not, I’m sure I can use the extra free time! Like I have any anymore.
Finally got home around 6.

Man, I love school

9 January 1997 at 4:39 pm
by Jonah

Man, I love school.

Okay, okay, it’s only the first day. Nothing due… yet. No papers to write (this week), no projects to finish, no tests to take, no assignments to read. Well, okay, I do have reading assignments to complete by Friday, but no sweat! After all, isn’t that what school is all about? Reading cool stuff under the direction of someone older, smarter, and wiser? Every class is a directed study. Or should be.

And then, of course, there’s seeing everyone again. “Hey! How ya doin’?” “What’s up?” “Have a good Christmas?” Each semester is a time to start over, another chance. The first day of class is a prime time to say hello to everyone you might ignore out of familiarity later on. I say I can live without people. I say I could walk away. And I do. But, I forget how great it is to see them again.

“Do you know anyone who’s majored in General Studies?” asked a girl named Robyn, as I sat in the hallway, feverishly filling out my class registration forms. We got into a discussion about majoring in undecided before moving into the classroom. Paul came in too late to get a seat front and center (where I was sitting). “Hello,” he said. Someone greeted him with a “good morning.” He responded with something questioning the goodness of it. “Every morning is a good morning,” I insisted, “It just goes downhill from there.” He blinked in response. Too early for a good comeback, I suppose.

It should be a good class. There’s a bunch of fresh meat in there. Almost everyone was bunched around the front and center of the room. Dr. Schaefer asked how many presidents we’ve had. “Forty-two I answered. Each day he said he’d start out by telling us weird facts about a president. Today, was George Washington, who died while taking his own pulse. (Can you imagine it? “Uh, Martha, I don’t feel anything…”)

Paul and Marie and I stayed afterward and chatted while Dr. Schaefer listened to Wyatt and signed my schedule. When Marie mentioned taking the GRE test for literature, Schaefer said, “Dr. Garner has a bunch of anthologies she’s getting rid of. Would that help?” Paul and I perked up, “Free books?” We all followed Schaefer down the hall to the offices and ran into Dr. Allums, cornered him into Dr. Garner’s old office and made him talk about this literary club/directed studies thing. We invited Schaefer to join us and then snagged Mashburn on his way to class. The triumvirate all together. It was a wonderful sight. We agreed to meet on Wednesdays, starting at 3:30 till whenever. Allums said a couple of other people were interested in a directed study, so we might end up with quite a crew. Allums offered Moby Dick and Go Down Moses by Faulkner as his selections for reading in this “American Myth” course. Schaefer put out d’Toqueville’s Democracy in America, and Mashburn had to get to class. I’m very excited about the whole thing.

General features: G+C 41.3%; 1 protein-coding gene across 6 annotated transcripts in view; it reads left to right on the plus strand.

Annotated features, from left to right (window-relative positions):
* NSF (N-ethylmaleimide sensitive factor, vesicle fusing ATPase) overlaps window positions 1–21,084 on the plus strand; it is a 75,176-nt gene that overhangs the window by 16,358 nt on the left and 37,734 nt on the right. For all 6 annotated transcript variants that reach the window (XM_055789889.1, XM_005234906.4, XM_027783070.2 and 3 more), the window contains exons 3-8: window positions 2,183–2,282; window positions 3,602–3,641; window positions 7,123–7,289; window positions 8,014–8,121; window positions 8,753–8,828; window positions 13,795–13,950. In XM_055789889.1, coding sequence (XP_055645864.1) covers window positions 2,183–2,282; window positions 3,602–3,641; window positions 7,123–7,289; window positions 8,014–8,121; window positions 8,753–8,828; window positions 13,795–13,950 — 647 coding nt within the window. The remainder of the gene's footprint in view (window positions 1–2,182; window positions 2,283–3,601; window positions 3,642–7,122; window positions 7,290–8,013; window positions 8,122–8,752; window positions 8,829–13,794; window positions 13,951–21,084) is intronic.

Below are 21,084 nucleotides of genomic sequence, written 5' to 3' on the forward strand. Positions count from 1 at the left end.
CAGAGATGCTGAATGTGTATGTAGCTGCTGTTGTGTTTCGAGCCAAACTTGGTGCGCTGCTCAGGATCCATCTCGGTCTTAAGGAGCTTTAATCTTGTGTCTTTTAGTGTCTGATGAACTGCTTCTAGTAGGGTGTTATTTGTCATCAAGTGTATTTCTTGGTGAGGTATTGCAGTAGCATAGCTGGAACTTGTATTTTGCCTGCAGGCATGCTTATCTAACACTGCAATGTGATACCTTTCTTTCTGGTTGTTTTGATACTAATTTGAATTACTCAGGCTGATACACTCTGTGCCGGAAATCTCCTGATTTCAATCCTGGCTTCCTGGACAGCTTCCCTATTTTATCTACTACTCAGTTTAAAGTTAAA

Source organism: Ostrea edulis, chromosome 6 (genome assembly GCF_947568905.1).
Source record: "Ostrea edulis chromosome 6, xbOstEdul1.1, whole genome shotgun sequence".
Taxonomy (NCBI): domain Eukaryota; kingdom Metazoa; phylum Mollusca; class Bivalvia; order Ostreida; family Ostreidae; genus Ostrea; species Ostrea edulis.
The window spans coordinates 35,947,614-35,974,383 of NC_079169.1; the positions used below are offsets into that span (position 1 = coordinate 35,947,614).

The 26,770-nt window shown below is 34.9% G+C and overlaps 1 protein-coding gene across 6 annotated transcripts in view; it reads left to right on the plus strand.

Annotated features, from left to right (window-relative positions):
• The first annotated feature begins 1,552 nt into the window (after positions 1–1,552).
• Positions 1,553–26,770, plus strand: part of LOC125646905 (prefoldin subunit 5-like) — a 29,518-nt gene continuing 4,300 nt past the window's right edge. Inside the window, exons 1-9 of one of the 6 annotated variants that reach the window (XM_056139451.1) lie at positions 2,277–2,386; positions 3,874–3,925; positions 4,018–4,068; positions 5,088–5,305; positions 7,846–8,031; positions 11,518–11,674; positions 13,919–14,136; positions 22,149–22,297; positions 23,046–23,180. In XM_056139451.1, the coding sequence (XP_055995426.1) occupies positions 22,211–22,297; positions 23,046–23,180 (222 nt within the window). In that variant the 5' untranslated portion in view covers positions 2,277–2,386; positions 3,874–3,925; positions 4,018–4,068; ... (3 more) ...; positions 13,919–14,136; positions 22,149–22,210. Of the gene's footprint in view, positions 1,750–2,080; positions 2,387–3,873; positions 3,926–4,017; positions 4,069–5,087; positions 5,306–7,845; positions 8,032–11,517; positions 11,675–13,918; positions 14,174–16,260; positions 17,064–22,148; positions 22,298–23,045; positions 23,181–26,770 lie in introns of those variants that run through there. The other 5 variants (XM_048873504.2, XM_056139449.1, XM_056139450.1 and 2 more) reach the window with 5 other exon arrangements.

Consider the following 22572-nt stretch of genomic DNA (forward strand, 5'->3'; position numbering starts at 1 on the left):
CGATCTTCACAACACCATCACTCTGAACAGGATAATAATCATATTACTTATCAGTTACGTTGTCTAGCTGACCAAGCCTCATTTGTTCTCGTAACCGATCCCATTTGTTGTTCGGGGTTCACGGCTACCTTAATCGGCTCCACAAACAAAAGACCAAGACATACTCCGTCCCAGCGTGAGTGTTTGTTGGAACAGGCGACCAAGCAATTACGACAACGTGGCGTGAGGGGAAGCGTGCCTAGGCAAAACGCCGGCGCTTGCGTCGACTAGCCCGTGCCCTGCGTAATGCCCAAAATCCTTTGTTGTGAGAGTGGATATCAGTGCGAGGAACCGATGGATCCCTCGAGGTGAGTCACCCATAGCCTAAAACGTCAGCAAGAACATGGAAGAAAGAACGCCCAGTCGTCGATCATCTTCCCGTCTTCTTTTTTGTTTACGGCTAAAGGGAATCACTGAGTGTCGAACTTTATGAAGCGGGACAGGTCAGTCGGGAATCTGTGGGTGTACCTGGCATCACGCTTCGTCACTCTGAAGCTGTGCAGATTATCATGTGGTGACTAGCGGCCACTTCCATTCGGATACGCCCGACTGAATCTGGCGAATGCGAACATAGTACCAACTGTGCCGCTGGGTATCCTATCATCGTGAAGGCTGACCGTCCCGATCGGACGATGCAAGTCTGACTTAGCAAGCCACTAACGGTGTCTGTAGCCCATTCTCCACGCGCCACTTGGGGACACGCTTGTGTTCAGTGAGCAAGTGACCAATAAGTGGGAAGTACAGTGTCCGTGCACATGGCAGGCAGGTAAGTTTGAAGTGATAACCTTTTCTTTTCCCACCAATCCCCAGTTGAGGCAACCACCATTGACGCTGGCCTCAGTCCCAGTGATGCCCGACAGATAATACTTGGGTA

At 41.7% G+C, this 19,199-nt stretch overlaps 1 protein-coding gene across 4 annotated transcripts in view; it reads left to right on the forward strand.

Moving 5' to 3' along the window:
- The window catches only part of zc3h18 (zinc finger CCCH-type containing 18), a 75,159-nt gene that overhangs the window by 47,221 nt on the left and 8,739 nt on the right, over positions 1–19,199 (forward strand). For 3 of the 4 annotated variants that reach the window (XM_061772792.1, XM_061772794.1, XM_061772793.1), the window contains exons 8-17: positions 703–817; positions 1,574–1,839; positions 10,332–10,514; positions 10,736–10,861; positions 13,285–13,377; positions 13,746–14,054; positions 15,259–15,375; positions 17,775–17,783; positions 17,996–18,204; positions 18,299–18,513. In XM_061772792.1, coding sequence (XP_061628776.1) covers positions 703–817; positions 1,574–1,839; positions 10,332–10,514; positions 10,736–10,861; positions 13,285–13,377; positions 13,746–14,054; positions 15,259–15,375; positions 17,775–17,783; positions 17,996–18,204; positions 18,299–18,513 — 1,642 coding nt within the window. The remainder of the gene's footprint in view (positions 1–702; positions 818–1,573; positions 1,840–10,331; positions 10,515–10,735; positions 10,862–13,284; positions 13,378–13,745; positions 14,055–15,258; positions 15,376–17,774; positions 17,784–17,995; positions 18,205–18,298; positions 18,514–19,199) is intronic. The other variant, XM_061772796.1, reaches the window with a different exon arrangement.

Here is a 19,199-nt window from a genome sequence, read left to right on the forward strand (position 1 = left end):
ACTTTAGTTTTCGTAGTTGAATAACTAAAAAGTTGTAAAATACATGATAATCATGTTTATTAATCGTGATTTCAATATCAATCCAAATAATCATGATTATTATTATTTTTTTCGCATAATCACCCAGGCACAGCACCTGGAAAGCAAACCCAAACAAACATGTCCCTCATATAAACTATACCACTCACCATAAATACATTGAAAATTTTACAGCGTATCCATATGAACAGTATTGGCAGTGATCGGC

Leaving Paul, I went to stand in line at the business office to register for classes. Suddenly, something slammed into my left shoulder. I turned and saw Jeremy, uncut hair slicked back, a Van Dyke framing his grin, with his fists in front of him. “You wanna fight? Come on!” I rolled my eyes, slid my book bag off onto the floor, widened my stance, and lifted my fists. “I’m here to pick up my records,” he said, throwing a punch I blocked with my right arm as we circled in the crowded hall of people, “I’m not coming back.” “So I’ll never see you again.” “That’s right.” “What are you going to do?” I asked, testing him with my right fist. “Working in Atlanta,” he said, trying to slid a punch under my block, “Financial consultant. And my mom knows a couple of people in TV/movies production, so maybe I can go somewhere with an acting career… We better stop,” he straightened up, laughing, “There are too many pedestrians.” I wrote down our phone number and my dad’s work number for him while every other girl who walked past paused to screech and hug him. “I can’t remember the 800 number,” I apologized. “See! See, that’s one advantage I have over you,” he exulted, “_I_ can memorize numbers!” We stood in line, him to get his records, me to register.

I headed over to the bookstore and, miraculously, found all the ones I needed. As the lady at the checkout copied down the titles onto my bookstore charge, she observed, “Taking a lot of interesting classes.” “I hope so.” Carrying the plastic bag, nearly bursting at the seams, I met up with Karen and Elizabeth, who were on their way to Russian Literature and Culture, taught by everyone’s favorite Russian, Dr. K. Karen was evidently overjoyed to see me because she gave me a hug. We looked out onto the quad from our vantage point on the third floor of Weaver, admiring the green smiley face on the grass. “It’s spreading,” said Karen, indicating the green smudge around the mouth. “No,” I corrected, “They must have sown some more seed. See how the older grass is taller?” We returned to the room, my two companions talking non-stop until our professor came in. “Aren’t you going to write something up on the board?” asked Karen. I guess I achieved a reputation for pre-class graffiti last semester, so I found something suitable about death in the book of short works by Tolstoy and scratched it into the board. I decided the room was too cramped and boycotted the front row. No one dared to scab. This is my first class with Dr. K. that has been mostly English students instead of Political Science freaks. I kept drifting off into daydreams if I watched her talk, so I spent most of the class intently listening about patronymic names while sketching a mutant tulip on the back of the syllabus.

Karen and I went to the bookstore, where I showed her the hermaneutic stack and we harassed one of the track jocks, who ended up in God and Suffering last semester. Then, since I had parked way out by the office trailers where she works, I walked back over there with her to come home.

I had to pick up my plaster sculpture “Thing” from the special events office today, after it had been in the New Year’s Eve juried student art show. I realized when I went to the show with Denise just how selective the jury had been.

Tonight, I was positively hyper at supper. Makes up for being in the depths of depression yesterday, eh?